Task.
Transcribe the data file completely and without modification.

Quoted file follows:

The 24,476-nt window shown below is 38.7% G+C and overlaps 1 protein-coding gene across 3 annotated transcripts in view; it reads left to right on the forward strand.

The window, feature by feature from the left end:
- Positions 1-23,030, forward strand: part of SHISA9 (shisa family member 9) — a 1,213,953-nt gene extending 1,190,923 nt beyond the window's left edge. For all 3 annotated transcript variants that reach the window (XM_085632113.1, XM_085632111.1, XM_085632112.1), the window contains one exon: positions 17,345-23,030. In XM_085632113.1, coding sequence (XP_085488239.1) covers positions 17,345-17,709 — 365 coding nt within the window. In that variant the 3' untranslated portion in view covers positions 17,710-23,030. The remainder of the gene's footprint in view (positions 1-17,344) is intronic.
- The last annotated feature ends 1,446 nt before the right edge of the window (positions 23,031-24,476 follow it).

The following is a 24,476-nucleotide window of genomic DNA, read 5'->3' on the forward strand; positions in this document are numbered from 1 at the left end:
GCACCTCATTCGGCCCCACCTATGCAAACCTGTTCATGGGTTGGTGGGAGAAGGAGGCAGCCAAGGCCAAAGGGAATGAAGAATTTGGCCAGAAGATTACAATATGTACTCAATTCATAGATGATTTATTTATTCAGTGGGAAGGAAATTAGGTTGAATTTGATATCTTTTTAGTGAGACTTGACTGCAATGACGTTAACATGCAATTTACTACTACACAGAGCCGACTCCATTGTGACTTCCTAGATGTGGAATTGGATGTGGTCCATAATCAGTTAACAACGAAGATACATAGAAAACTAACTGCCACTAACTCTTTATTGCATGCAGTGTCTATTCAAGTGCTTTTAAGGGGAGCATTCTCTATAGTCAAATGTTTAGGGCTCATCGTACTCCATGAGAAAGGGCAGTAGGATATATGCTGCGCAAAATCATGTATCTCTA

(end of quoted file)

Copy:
The 24,476-nt window shown below is 38.7% G+C and overlaps 1 protein-coding gene across 3 annotated transcripts in view; it reads left to right on the forward strand.

The window, feature by feature from the left end:
- Positions 1-23,030, forward strand: part of SHISA9 (shisa family member 9) — a 1,213,953-nt gene extending 1,190,923 nt beyond the window's left edge. For all 3 annotated transcript variants that reach the window (XM_085632113.1, XM_085632111.1, XM_085632112.1), the window contains one exon: positions 17,345-23,030. In XM_085632113.1, coding sequence (XP_085488239.1) covers positions 17,345-17,709 — 365 coding nt within the window. In that variant the 3' untranslated portion in view covers positions 17,710-23,030. The remainder of the gene's footprint in view (positions 1-17,344) is intronic.
- The last annotated feature ends 1,446 nt before the right edge of the window (positions 23,031-24,476 follow it).

The following is a 24,476-nucleotide window of genomic DNA, read 5'->3' on the forward strand; positions in this document are numbered from 1 at the left end:
GCACCTCATTCGGCCCCACCTATGCAAACCTGTTCATGGGTTGGTGGGAGAAGGAGGCAGCCAAGGCCAAAGGGAATGAAGAATTTGGCCAGAAGATTACAATATGTACTCAATTCATAGATGATTTATTTATTCAGTGGGAAGGAAATTAGGTTGAATTTGATATCTTTTTAGTGAGACTTGACTGCAATGACGTTAACATGCAATTTACTACTACACAGAGCCGACTCCATTGTGACTTCCTAGATGTGGAATTGGATGTGGTCCATAATCAGTTAACAACGAAGATACATAGAAAACTAACTGCCACTAACTCTTTATTGCATGCAGTGTCTATTCAAGTGCTTTTAAGGGGAGCATTCTCTATAGTCAAATGTTTAGGGCTCATCGTACTCCATGAGAAAGGGCAGTAGGATATATGCTGCGCAAAATCATGTATCTCTA